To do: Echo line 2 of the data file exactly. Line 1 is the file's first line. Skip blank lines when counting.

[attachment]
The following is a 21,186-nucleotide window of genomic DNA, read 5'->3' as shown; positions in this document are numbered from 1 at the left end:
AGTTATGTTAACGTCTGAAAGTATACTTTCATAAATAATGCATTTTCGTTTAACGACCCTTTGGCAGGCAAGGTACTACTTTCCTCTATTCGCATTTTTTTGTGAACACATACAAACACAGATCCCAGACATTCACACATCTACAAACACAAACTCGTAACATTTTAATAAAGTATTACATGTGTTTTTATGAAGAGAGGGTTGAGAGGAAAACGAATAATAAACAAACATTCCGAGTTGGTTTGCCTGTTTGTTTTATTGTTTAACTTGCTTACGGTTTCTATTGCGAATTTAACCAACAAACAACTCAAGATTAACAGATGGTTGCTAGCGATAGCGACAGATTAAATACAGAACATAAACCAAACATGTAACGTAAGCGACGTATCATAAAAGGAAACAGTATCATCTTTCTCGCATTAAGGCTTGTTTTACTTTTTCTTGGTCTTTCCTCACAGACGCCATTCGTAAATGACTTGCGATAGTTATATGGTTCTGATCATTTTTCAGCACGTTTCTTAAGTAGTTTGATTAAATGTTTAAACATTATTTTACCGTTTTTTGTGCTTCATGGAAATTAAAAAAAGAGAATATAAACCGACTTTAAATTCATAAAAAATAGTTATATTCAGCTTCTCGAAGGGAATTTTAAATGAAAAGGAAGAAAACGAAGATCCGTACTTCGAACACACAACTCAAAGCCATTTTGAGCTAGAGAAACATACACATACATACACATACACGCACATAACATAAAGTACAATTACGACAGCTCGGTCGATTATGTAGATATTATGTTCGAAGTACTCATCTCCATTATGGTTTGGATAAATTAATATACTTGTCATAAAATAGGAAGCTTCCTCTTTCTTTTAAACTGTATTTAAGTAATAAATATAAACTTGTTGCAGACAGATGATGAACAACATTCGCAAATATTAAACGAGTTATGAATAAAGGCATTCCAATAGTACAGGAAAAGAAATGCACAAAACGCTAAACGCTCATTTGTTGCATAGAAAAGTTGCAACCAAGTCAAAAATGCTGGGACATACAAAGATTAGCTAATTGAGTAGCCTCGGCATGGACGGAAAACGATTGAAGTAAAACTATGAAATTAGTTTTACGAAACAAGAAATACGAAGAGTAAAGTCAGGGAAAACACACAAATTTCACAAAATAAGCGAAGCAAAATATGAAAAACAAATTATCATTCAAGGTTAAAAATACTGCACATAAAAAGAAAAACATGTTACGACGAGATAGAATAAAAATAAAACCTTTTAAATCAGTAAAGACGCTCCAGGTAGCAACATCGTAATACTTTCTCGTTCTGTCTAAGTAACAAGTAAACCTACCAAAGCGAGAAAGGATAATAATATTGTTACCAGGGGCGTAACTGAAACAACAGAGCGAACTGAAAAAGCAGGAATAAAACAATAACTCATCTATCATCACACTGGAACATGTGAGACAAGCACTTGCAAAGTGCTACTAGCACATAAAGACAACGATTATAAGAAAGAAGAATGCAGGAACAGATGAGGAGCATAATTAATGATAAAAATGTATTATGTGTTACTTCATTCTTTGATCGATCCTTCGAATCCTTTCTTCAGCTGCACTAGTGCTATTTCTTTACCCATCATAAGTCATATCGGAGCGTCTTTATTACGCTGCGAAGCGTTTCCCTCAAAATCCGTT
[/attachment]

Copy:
AGTTATGTTAACGTCTGAAAGTATACTTTCATAAATAATGCATTTTCGTTTAACGACCCTTTGGCAGGCAAGGTACTACTTTCCTCTATTCGCATTTTTTTGTGAACACATACAAACACAGATCCCAGACATTCACACATCTACAAACACAAACTCGTAACATTTTAATAAAGTATTACATGTGTTTTTATGAAGAGAGGGTTGAGAGGAAAACGAATAATAAACAAACATTCCGAGTTGGTTTGCCTGTTTGTTTTATTGTTTAACTTGCTTACGGTTTCTATTGCGAATTTAACCAACAAACAACTCAAGATTAACAGATGGTTGCTAGCGATAGCGACAGATTAAATACAGAACATAAACCAAACATGTAACGTAAGCGACGTATCATAAAAGGAAACAGTATCATCTTTCTCGCATTAAGGCTTGTTTTACTTTTTCTTGGTCTTTCCTCACAGACGCCATTCGTAAATGACTTGCGATAGTTATATGGTTCTGATCATTTTTCAGCACGTTTCTTAAGTAGTTTGATTAAATGTTTAAACATTATTTTACCGTTTTTTGTGCTTCATGGAAATTAAAAAAAGAGAATATAAACCGACTTTAAATTCATAAAAAATAGTTATATTCAGCTTCTCGAAGGGAATTTTAAATGAAAAGGAAGAAAACGAAGATCCGTACTTCGAACACACAACTCAAAGCCATTTTGAGCTAGAGAAACATACACATACATACACATACACGCACATAACATAAAGTACAATTACGACAGCTCGGTCGATTATGTAGATATTATGTTCGAAGTACTCATCTCCATTATGGTTTGGATAAATTAATATACTTGTCATAAAATAGGAAGCTTCCTCTTTCTTTTAAACTGTATTTAAGTAATAAATATAAACTTGTTGCAGACAGATGATGAACAACATTCGCAAATATTAAACGAGTTATGAATAAAGGCATTCCAATAGTACAGGAAAAGAAATGCACAAAACGCTAAACGCTCATTTGTTGCATAGAAAAGTTGCAACCAAGTCAAAAATGCTGGGACATACAAAGATTAGCTAATTGAGTAGCCTCGGCATGGACGGAAAACGATTGAAGTAAAACTATGAAATTAGTTTTACGAAACAAGAAATACGAAGAGTAAAGTCAGGGAAAACACACAAATTTCACAAAATAAGCGAAGCAAAATATGAAAAACAAATTATCATTCAAGGTTAAAAATACTGCACATAAAAAGAAAAACATGTTACGACGAGATAGAATAAAAATAAAACCTTTTAAATCAGTAAAGACGCTCCAGGTAGCAACATCGTAATACTTTCTCGTTCTGTCTAAGTAACAAGTAAACCTACCAAAGCGAGAAAGGATAATAATATTGTTACCAGGGGCGTAACTGAAACAACAGAGCGAACTGAAAAAGCAGGAATAAAACAATAACTCATCTATCATCACACTGGAACATGTGAGACAAGCACTTGCAAAGTGCTACTAGCACATAAAGACAACGATTATAAGAAAGAAGAATGCAGGAACAGATGAGGAGCATAATTAATGATAAAAATGTATTATGTGTTACTTCATTCTTTGATCGATCCTTCGAATCCTTTCTTCAGCTGCACTAGTGCTATTTCTTTACCCATCATAAGTCATATCGGAGCGTCTTTATTACGCTGCGAAGCGTTTCCCTCAAAATCCGTT